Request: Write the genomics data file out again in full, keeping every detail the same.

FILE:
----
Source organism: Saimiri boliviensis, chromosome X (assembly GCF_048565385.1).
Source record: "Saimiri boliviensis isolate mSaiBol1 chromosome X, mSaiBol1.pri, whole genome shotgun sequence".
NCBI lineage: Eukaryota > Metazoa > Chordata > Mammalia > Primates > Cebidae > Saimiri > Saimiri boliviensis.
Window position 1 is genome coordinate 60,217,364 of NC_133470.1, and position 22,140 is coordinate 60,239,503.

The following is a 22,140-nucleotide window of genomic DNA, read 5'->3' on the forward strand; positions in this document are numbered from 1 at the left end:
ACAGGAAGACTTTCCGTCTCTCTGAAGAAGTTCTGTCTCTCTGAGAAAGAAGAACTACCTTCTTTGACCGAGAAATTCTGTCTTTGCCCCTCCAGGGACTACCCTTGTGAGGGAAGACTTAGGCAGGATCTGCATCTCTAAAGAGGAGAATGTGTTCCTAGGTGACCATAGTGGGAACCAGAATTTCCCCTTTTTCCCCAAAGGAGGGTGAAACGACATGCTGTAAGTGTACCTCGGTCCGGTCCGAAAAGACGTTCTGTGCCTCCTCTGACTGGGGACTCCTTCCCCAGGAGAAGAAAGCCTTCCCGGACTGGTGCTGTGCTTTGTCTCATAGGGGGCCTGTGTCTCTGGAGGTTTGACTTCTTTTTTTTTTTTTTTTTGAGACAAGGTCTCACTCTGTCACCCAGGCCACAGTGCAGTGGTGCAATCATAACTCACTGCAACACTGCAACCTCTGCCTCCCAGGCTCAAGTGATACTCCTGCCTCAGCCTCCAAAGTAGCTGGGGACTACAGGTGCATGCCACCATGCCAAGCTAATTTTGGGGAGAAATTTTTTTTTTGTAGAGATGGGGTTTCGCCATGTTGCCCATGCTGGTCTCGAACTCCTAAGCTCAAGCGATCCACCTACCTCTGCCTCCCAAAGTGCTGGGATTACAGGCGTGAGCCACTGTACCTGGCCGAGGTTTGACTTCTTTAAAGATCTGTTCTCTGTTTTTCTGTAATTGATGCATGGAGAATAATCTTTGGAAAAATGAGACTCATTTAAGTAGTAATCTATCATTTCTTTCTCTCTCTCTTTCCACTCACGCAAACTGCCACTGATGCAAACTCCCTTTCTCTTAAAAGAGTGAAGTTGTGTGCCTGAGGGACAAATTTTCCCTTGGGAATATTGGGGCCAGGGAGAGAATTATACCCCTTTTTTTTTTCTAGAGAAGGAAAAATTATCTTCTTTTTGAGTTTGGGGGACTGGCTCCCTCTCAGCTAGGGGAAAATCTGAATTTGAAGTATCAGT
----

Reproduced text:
Source organism: Saimiri boliviensis, chromosome X (assembly GCF_048565385.1).
Source record: "Saimiri boliviensis isolate mSaiBol1 chromosome X, mSaiBol1.pri, whole genome shotgun sequence".
NCBI lineage: Eukaryota > Metazoa > Chordata > Mammalia > Primates > Cebidae > Saimiri > Saimiri boliviensis.
Window position 1 is genome coordinate 60,217,364 of NC_133470.1, and position 22,140 is coordinate 60,239,503.

The following is a 22,140-nucleotide window of genomic DNA, read 5'->3' on the forward strand; positions in this document are numbered from 1 at the left end:
ACAGGAAGACTTTCCGTCTCTCTGAAGAAGTTCTGTCTCTCTGAGAAAGAAGAACTACCTTCTTTGACCGAGAAATTCTGTCTTTGCCCCTCCAGGGACTACCCTTGTGAGGGAAGACTTAGGCAGGATCTGCATCTCTAAAGAGGAGAATGTGTTCCTAGGTGACCATAGTGGGAACCAGAATTTCCCCTTTTTCCCCAAAGGAGGGTGAAACGACATGCTGTAAGTGTACCTCGGTCCGGTCCGAAAAGACGTTCTGTGCCTCCTCTGACTGGGGACTCCTTCCCCAGGAGAAGAAAGCCTTCCCGGACTGGTGCTGTGCTTTGTCTCATAGGGGGCCTGTGTCTCTGGAGGTTTGACTTCTTTTTTTTTTTTTTTTTGAGACAAGGTCTCACTCTGTCACCCAGGCCACAGTGCAGTGGTGCAATCATAACTCACTGCAACACTGCAACCTCTGCCTCCCAGGCTCAAGTGATACTCCTGCCTCAGCCTCCAAAGTAGCTGGGGACTACAGGTGCATGCCACCATGCCAAGCTAATTTTGGGGAGAAATTTTTTTTTTGTAGAGATGGGGTTTCGCCATGTTGCCCATGCTGGTCTCGAACTCCTAAGCTCAAGCGATCCACCTACCTCTGCCTCCCAAAGTGCTGGGATTACAGGCGTGAGCCACTGTACCTGGCCGAGGTTTGACTTCTTTAAAGATCTGTTCTCTGTTTTTCTGTAATTGATGCATGGAGAATAATCTTTGGAAAAATGAGACTCATTTAAGTAGTAATCTATCATTTCTTTCTCTCTCTCTTTCCACTCACGCAAACTGCCACTGATGCAAACTCCCTTTCTCTTAAAAGAGTGAAGTTGTGTGCCTGAGGGACAAATTTTCCCTTGGGAATATTGGGGCCAGGGAGAGAATTATACCCCTTTTTTTTTTCTAGAGAAGGAAAAATTATCTTCTTTTTGAGTTTGGGGGACTGGCTCCCTCTCAGCTAGGGGAAAATCTGAATTTGAAGTATCAGT